by Nathan Wei, MD, FACP, FACR
Nathan Wei is a nationally known board-certified rheumatologist and author of the Second Opinion Arthritis Treatment Kit. It's available exclusively at this website... not available in stores.
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From the National Institutes of Health
Sarcoidosis is a systemic granulomatous disease of unknown cause affecting young and middle-aged adults.
Patients commonly present with bilateral hilar lymphadenopathy, pulmonary infiltrates, and eye and skin lesions. The heart, liver, spleen, salivary glands, muscles, bones, kidneys, and central nervous system also may be involved.
Arthritis involvement typically presents with inflammatory changes affecting the small joints of the hands, wrists, and ankles.
In fact, sarcoidosis often presents itself to our clinic as a young person who comes in with very inflamed swollen ankles in the spring time.
Diagnosis is based on clinical and x-ray findings plus histologic evidence of noncaseating epithelioid granulomas, and exclusion of other granulomatous diseases.
Prognosis correlates with mode of onset, host characteristics, initial clinical course, and extent of disease. The optimal management of sarcoidosis has not been well defined. Although corticosteroids remain the mainstay of treatment, there is little evidence for the optimal initiation, dosage, or duration of therapy.
It is not known whether steroids improve long-term lung function or favorably alter disease progression. One recent study that examined follow-up after therapy with oral and inhaled steroids concluded that immediate treatment of stages II and III sarcoidosis, but not stage I, improved the five-year prognosis with regard to lung-function variables and the need for further treatment.
Data suggest that oral steroids should be used in patients with stages II and III disease, with moderate to severe or progressive symptoms and chest x-ray changes. It is unclear if asymptomatic patients will ever need therapy, even if they have diffuse lung infiltration. Because there is no consensus on the optimal dosage or duration of therapy, the course is tailored to the patient.
The risks of prolonged systemic corticosteroids need to be discussed with patients. There is little evidence for the efficacy of inhaled steroids in the treatment of pulmonary sarcoidosis. Inhaled corticosteroids may be considered for the symptomatic relief of cough, although limited evidence supports their use.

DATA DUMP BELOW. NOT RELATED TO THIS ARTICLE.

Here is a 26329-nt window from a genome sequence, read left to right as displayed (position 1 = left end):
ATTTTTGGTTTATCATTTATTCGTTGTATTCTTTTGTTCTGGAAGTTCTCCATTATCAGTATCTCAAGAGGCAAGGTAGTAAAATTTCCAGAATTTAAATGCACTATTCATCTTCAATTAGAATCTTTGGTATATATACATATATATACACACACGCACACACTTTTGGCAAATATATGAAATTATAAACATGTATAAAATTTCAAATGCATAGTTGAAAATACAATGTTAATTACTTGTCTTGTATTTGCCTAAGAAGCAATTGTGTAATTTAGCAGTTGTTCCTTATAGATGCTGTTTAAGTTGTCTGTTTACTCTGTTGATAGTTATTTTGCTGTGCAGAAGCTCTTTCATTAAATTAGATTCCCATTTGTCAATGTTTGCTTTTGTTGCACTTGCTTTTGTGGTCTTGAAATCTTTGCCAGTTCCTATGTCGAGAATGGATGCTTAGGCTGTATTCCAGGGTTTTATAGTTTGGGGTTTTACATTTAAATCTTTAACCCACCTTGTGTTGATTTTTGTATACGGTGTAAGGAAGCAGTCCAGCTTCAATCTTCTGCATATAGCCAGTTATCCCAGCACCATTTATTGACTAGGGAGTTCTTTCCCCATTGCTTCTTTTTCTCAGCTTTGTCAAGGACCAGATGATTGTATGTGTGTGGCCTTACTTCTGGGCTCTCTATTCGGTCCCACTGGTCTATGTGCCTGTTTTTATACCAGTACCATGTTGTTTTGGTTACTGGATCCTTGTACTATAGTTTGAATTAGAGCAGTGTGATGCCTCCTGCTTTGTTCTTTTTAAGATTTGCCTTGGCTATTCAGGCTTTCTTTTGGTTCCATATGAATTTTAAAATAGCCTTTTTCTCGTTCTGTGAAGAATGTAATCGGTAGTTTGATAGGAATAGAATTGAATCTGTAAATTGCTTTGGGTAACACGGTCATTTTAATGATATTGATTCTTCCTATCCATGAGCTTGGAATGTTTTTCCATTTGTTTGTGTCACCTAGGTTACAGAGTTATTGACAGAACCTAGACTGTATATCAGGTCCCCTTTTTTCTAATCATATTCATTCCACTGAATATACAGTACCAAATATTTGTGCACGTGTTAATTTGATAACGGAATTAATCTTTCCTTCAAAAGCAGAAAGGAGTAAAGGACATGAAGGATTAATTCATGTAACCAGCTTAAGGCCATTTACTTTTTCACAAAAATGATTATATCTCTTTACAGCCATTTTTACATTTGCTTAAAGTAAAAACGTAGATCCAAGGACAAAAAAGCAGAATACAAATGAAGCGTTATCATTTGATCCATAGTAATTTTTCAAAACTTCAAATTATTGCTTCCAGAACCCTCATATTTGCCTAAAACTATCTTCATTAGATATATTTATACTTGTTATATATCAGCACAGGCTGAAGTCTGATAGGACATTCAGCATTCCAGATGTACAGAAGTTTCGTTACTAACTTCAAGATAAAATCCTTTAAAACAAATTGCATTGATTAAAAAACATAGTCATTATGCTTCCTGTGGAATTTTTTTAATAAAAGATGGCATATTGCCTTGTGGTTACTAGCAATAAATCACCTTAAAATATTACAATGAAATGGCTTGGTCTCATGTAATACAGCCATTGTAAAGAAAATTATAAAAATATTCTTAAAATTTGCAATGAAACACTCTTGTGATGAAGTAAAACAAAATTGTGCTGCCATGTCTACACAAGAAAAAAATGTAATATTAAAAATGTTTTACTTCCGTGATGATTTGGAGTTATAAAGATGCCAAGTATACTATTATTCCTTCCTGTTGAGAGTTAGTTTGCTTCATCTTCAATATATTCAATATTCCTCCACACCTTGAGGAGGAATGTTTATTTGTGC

Cytotoxic agents may benefit patients who do not respond to corticosteroids. They are usually combined with oral steroids but sometimes used as single agents. Limited evidence exists as to when to initiation, dosage, and duration of therapy. Because of their relative safety, methotrexate and azathioprine (Imuran) are the preferred agents.
Clinical data on the effects of methotrexate in the treatment of pulmonary sarcoidosis are limited to a few series and some case reports. A recent small study showed that 12 months of therapy with methotrexate was beneficial in patients with acute, symptomatic sarcoidosis. Other trials using methotrexate at 10 to 25 mg per week show its possible benefit as a steroid-sparing agent. Relapses were frequent after discontinuation of treatment, suggesting that methotrexate suppresses but does not cure the disease.
Azathioprine has been shown to be effective in a limited number of cases. Small clinical trials have demonstrated that azathioprine, when used for treatment of chronic pulmonary sarcoidosis, is effective as a corticosteroid-sparing agent.
Biologics have been used successfully in select patients with pulmonary sarcoidosis. Many of them block the activity of tumor necrosis factor alpha (TNF-alpha). TNF-alpha secreted by activated T-lymphocytes and macrophages has been implicated in both the chronic inflammatory responses as well as granuloma formation. Theoretically, TNF- alpha blockade should be beneficial.
Pentoxifylline (Trental) inhibits TNF-alpha production from alveolar macrophages in patients with sarcoidosis. In one small clinical trial, pentoxifylline was used as a steroid-sparing agent in progressive pulmonary sarcoidosis. Through its anti-TNF-alpha activity, infliximab (Remicade) has presumptive usefulness in sarcoidosis treatment. Data limited to case reports show promising results in the treatment of complicated or refractory pulmonary sarcoidosis. Current randomized controlled studies are being performed.
Other anti- TNF drugs such as Enbrel, Humira, Cimzia, and Simponi also may be effective.
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